My apologies. College started this week, so my posts got kinda limited by that.
So, a certain game came out this week. Deus Ex: Human Revolution is the third installment in the Deus Ex series. It takes place in the year 2027 in a cyberpunk world, where major companies have advanced into the world of bio-mechanical augmentation. You play Adam Jensen, a private investigator investigating attacks on the company you work for. Throughout the game, certain events lead to you replacing parts of your body with bio-mechanical prosthetics. While it's only a few at first, you eventually get free reign on new parts that really augment your body and grant you the ability to do some really amazing feats that normal humans wouldn't be capable of. I just downloaded the game but I haven't started it, but I've heard that it's an amazing game by all means (the first game in 2000 was hailed at the greatest PC game of all time, so I see why this one would be good).
The year 2027, and we can replace body parts easily and still act completely normal. Really? That's a small time frame to me. That's only 16 years away!
Maybe "only 16 years" is all we need. I was chatting with my friend tonight as we were on our way to a local game store. He brought up a professor at a major university that I can't recall right now. The guy was a literal "D" student in college, and he is now the head of the prosthetics research department (or something like that, it's been a long night!) at the university. This guy lost his legs in an accident when he was younger, and now he is using a pair of prototype prosthetic legs to get around. The pair of legs are really advanced. The professor says that he predicts that It will be maybe by 2020 when we have prosthetic limbs that are connected to a chip in our heads that allows us to control them with our minds.
But like all technology, it starts up slow and picks up speed. As soon as new technology is made available, only the richest and most notorious get access to it. However, eventually it gets mass-produced and everyone as access to the technology. That's what I'm thinking of: a future where robotic human-like limbs are available publicly for anyone to snag when they need it. It sounds cool, but honestly it sounds more and more like a certain awesome anime series about Human augmentation and human minds inside robots.
Okay, let's be honest. Who would willingly chop off their arm to accept a robotic one? In the future, I expect incidents to drop a bit lower as more and more people progress to computer jobs and stay at home more (and new vehicle technology reducing crashes). You have no need for a robotic arm if you still have your arms. Drive safe? No wild stunts? You're good to go for a 100% human body, my friend.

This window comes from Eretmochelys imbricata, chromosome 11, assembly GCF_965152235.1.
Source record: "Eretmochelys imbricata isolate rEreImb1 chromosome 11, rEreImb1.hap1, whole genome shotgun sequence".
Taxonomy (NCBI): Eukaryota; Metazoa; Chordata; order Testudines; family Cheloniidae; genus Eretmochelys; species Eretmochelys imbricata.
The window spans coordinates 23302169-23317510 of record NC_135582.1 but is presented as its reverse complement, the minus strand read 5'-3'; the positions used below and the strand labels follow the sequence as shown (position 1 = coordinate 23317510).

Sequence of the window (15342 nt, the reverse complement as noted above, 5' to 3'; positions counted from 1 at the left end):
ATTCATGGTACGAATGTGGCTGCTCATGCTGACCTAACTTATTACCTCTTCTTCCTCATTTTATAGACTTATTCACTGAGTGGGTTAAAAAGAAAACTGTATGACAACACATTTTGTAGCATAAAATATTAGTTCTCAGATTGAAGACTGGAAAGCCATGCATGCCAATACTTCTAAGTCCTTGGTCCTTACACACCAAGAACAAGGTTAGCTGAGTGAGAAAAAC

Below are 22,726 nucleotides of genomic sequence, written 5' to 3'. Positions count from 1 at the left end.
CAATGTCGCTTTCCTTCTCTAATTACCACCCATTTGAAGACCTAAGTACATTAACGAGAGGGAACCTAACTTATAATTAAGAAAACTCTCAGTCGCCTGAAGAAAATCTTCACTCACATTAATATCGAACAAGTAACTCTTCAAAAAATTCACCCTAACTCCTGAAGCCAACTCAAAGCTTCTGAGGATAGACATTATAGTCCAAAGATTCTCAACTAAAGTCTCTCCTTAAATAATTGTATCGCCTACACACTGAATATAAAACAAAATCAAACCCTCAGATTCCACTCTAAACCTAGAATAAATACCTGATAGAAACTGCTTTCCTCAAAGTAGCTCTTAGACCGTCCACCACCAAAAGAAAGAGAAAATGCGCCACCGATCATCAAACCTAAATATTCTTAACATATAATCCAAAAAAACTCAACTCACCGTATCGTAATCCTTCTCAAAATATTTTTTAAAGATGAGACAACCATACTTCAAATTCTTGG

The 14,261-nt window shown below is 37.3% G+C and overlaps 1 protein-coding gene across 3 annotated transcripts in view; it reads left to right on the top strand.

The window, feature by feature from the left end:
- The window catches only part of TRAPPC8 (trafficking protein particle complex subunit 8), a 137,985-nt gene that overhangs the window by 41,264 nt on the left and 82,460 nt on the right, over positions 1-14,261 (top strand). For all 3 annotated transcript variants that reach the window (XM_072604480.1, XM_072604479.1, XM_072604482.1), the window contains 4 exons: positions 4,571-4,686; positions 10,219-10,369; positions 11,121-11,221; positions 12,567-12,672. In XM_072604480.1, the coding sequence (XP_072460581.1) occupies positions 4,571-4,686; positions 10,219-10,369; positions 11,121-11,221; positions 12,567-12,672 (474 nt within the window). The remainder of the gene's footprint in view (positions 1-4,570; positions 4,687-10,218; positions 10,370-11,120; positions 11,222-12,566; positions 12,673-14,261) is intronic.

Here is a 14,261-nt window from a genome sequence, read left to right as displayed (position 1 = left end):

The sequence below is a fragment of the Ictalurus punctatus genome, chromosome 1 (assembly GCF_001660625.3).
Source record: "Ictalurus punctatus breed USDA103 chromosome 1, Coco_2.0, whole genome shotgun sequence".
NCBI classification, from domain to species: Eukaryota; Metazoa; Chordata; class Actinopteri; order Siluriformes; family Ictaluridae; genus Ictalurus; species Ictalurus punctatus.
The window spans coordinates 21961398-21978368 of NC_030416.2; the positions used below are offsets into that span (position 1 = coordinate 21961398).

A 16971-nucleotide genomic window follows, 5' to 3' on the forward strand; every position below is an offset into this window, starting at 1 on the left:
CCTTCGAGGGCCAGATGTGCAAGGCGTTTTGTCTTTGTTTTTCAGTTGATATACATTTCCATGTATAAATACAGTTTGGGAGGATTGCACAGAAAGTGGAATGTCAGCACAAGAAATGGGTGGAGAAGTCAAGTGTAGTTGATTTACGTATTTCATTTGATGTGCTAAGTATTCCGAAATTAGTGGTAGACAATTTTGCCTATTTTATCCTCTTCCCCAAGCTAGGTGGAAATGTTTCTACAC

That's what I'm scared of, though. In an interview with the professor, he was asked if he would take his original human legs back if he was given the chance. And shockingly, he aid "no." He said that he the robotic legs he possessed were far more advanced than human legs. He could perform athletically with his robot legs than he could with his original human legs. That is what scares me. He prefers robotic parts to human parts.
I say that's where the line is crossed. I will accept that in the future, we may enter a time where we can trade our human parts for superior robotic parts. There's one problem, though. What is the first thing that comes to mind when you think about actually putting robotic parts to use? Manual Labor. Poor people that can't afford a good education must rely on manual labor to make a living; it's all they have. They may not be able to afford such human-augmenting parts. The rich people, however, will be able to. They'll use their new parts to work manual labor jobs, and of course they'll be hired because they'll perform better than the poor pure-blood humans. It's another idea of the rich getting richer, and the poor getting poorer.
I mean, robotic parts aren't all bad. If you break your real arm, it's going to take a few months for it to fully heal. You may be out of work for awhile. However, what happens if you break your prosthetic arm? Get a new one. It's that simple. Heck, we can even have interchangeable parts. With how easy it could be to repair and replace a robotic part, people would be getting out more. People would be taking more risks. This world would become so much more active.
The progress on bio-mechanical prosthetic technology is advancing. The breakthroughs will open up so many new possibilities that we, as humans, could hope to advance the greatness of the human race. But, I'll ask the question again; would you willingly chop your own arm off to break your own limits?